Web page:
Sunday, August 17, 2014

Sometimes You Just Get Lucky

photo by Anna Reavis
 
"The sun was up when I awakened and the world was remade and shining.  There are as many worlds as there are kinds of days, and as an opal changes its colors and its fire to match the nature of a day, so do I."  John Steinbeck in Travels With Charley

I decided a long time ago that whoever I chose as a partner needed to be a reader.  Unfortunately, until now, I have never enforced that rule.  I had no idea what I was missing.  Since we started dating, K has read several books from my library, and we have consistently read aloud to each other.  A couple of weeks ago, after perusing my hundreds of titles, he came into the kitchen having chosen two of my favorites to read.  It was like a Magic 8 Ball coming up "All signs point to yes."  But what I have enjoyed the most about his interest in reading is our reading aloud to each other. 

Our first read aloud was Donald Miller's Blue Like Jazz.  It's been on my TBR pile forever, and I was so thankful to have an impetus for finally reading it.  Given K's profession (minister) and my own belief ambiguity, I thought it would be a good starting point for our discussions about faith or lack thereof.  It did serve that purpose somewhat, but the book was disjointed and lacking real depth and insight for me.  I did love reading aloud together and being able to discuss ideas and process our thoughts together. 

Our second read was Woodrow's Trumpet by Tim McLaurin.  I had remembered really liking this years ago and thought I remembered its being laugh out loud funny.  Isn't it odd how your expectations affect your experience of something?  We both did enjoy the story, but I didn't find it nearly as funny and entertaining as I had remembered it. 

Next up was Steinbeck's Travels With Charley, which I had read before and loved.  Here my memories were true.  I love Steinbeck's voice and outlook on life.  And what a dream to amble around the country with an old dog.  Travels is different from his novels, but an entertaining read and a nice insight into the mind of one of our greats.

K's love for Africa led me to choose our current read, Hemingway's Green Hills of Africa.  I read Green Hills maybe ten years ago and thought I remembered liking it, so here again my expectations were high. There is so much minute detail in the book about big game hunting that K and I are both having trouble getting through it.   To our pacifist, naturalist sensibilities the descriptions seem almost obscene.  We may have to abandon this one.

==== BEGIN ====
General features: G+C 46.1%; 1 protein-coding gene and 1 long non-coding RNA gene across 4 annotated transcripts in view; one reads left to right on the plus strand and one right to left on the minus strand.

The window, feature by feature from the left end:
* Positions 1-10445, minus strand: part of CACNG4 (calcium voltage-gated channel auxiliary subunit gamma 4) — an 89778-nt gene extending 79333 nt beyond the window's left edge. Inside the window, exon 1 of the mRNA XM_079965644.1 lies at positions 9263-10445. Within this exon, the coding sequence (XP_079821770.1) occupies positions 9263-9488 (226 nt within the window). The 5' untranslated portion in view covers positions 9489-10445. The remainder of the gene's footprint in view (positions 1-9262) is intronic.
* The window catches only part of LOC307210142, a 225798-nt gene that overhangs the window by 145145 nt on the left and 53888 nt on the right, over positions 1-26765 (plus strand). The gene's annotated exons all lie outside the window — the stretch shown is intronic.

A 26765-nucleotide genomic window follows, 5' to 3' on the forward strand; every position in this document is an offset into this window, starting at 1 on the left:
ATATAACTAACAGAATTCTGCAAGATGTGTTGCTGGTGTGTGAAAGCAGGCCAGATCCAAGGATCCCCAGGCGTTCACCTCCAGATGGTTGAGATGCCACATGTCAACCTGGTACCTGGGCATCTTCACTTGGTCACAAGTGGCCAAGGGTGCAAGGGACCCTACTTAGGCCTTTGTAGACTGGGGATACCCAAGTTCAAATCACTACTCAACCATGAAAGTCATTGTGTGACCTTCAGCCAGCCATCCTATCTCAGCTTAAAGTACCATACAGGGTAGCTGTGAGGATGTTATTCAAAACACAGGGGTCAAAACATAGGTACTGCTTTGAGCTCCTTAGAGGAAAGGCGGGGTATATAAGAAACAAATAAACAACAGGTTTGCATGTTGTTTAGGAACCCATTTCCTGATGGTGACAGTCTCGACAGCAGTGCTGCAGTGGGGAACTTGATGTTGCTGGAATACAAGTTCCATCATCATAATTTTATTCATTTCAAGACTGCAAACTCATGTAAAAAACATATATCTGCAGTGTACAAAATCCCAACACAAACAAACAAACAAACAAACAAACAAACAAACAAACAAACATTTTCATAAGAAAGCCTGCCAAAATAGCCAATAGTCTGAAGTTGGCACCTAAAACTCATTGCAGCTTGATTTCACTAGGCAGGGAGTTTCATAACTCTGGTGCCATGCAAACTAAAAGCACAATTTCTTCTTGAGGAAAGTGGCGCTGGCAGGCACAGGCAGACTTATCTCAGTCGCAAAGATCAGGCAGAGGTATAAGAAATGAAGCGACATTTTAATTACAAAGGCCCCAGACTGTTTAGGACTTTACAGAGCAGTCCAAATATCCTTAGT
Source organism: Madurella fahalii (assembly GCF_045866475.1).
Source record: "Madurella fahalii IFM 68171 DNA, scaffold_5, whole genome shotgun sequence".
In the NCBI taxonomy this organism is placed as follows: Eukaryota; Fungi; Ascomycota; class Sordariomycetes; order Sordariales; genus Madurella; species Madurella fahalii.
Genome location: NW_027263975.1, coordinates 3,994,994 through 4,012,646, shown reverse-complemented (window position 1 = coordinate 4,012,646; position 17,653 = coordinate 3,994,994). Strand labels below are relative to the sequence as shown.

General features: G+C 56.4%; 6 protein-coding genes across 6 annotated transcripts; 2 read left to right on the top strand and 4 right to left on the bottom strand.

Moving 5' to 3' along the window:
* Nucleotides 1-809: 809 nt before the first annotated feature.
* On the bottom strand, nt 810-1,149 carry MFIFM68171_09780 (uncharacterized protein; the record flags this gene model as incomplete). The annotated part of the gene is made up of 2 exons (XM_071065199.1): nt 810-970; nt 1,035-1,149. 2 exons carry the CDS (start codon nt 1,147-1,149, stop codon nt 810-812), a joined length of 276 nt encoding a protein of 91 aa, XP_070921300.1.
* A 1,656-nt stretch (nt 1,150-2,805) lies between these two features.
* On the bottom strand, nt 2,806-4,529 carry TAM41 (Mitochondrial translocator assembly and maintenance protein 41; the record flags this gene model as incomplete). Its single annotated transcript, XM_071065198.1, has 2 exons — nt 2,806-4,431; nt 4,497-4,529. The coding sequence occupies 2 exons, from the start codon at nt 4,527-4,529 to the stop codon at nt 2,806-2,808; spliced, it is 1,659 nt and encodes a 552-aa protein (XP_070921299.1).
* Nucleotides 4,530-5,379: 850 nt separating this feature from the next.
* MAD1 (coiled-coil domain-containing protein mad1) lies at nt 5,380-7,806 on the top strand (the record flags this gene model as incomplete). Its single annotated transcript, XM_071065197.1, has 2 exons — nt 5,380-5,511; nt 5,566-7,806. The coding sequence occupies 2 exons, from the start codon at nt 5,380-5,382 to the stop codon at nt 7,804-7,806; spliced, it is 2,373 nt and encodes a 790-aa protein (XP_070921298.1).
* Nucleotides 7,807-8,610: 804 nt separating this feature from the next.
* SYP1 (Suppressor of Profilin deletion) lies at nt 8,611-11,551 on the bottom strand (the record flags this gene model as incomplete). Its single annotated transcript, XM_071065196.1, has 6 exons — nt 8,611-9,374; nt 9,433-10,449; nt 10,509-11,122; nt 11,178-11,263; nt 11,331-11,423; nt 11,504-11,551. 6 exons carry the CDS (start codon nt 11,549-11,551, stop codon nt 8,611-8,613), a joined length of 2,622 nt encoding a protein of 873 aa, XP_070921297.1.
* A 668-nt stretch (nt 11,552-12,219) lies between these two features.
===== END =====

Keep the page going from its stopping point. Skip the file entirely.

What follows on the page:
Funny thing about expectations...you go into something expecting marvelous and you get mediocre, but sometimes, when you get really lucky, you expect mediocre, and you get marvelous.   Read aloud with someone; it may change your life.

Monday, August 11, 2014

Sometimes Seeing Isn't Believing

NC Mountains from Elk Knob State Park
 
"Is there no pity sitting in the clouds
 that sees into the bottom of my grief?
 O, sweet my mother, cast me not away!"
 from Romeo and Juliet

What if this picture was a lie?  A complete fabrication?  I happen to know it's not because I took it about a month ago.  But in the world of Wool by Hugh Howey, it would be.  In the world of Wool, nothing like this exists any more...and it is all our fault.  Well, maybe not mine or yours specifically, but ours as a species.  And, as it turns out, the world as we know it disappeared for the most sinister of reasons.

This novel was a reality replacer -- one of those books that you fall into and emerge out of hours, if not days, later.  Once in a while, it's a relief to lose yourself in another place, another time, another world...to forget your own place, your own time, your own world, even if the replacement is not a desirable place to be.  Depending on the replacement world, this kind of forgetting can make you wistful, inspired, thankful, hopeful, and maybe even cautious and aware in ways you haven't been before.  A novel like Wool will make you pause and appreciate the sunset and savor the air you are still able to breathe.  But it will also make you aware of how deeply human we all are and how much we rely on each other for our very survival.

Our Dirty Glass Castles

photo by Amy Brandon   "Why, Mr Stevens, why, why, why do you always have to pretend?" ~Miss Kenton in The Remains of the...